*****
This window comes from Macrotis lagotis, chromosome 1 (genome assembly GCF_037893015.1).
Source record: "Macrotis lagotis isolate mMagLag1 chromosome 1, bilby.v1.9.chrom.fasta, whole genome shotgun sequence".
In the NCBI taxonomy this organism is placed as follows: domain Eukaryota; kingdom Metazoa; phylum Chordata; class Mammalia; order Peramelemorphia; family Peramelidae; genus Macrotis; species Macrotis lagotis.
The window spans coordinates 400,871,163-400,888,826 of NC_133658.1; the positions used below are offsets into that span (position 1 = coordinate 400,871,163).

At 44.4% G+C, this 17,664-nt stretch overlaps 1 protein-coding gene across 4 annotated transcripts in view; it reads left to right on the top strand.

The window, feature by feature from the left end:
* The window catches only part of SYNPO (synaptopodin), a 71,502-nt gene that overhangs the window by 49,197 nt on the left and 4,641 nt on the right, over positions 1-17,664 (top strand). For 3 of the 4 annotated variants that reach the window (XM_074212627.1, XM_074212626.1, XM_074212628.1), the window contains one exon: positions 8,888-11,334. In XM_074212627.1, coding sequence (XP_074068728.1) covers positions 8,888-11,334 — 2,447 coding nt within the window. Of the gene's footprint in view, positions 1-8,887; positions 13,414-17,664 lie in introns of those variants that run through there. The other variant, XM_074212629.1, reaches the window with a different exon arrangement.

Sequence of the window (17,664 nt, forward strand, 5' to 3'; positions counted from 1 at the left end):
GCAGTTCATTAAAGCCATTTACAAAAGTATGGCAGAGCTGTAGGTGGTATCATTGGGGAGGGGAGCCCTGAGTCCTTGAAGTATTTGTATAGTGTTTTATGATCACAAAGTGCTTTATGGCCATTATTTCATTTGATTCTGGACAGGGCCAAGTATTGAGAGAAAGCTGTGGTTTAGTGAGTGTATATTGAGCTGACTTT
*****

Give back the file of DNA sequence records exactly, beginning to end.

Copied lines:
This window comes from Macrotis lagotis, chromosome 1 (genome assembly GCF_037893015.1).
Source record: "Macrotis lagotis isolate mMagLag1 chromosome 1, bilby.v1.9.chrom.fasta, whole genome shotgun sequence".
In the NCBI taxonomy this organism is placed as follows: domain Eukaryota; kingdom Metazoa; phylum Chordata; class Mammalia; order Peramelemorphia; family Peramelidae; genus Macrotis; species Macrotis lagotis.
The window spans coordinates 400,871,163-400,888,826 of NC_133658.1; the positions used below are offsets into that span (position 1 = coordinate 400,871,163).

At 44.4% G+C, this 17,664-nt stretch overlaps 1 protein-coding gene across 4 annotated transcripts in view; it reads left to right on the top strand.

The window, feature by feature from the left end:
* The window catches only part of SYNPO (synaptopodin), a 71,502-nt gene that overhangs the window by 49,197 nt on the left and 4,641 nt on the right, over positions 1-17,664 (top strand). For 3 of the 4 annotated variants that reach the window (XM_074212627.1, XM_074212626.1, XM_074212628.1), the window contains one exon: positions 8,888-11,334. In XM_074212627.1, coding sequence (XP_074068728.1) covers positions 8,888-11,334 — 2,447 coding nt within the window. Of the gene's footprint in view, positions 1-8,887; positions 13,414-17,664 lie in introns of those variants that run through there. The other variant, XM_074212629.1, reaches the window with a different exon arrangement.

Sequence of the window (17,664 nt, forward strand, 5' to 3'; positions counted from 1 at the left end):
GCAGTTCATTAAAGCCATTTACAAAAGTATGGCAGAGCTGTAGGTGGTATCATTGGGGAGGGGAGCCCTGAGTCCTTGAAGTATTTGTATAGTGTTTTATGATCACAAAGTGCTTTATGGCCATTATTTCATTTGATTCTGGACAGGGCCAAGTATTGAGAGAAAGCTGTGGTTTAGTGAGTGTATATTGAGCTGACTTT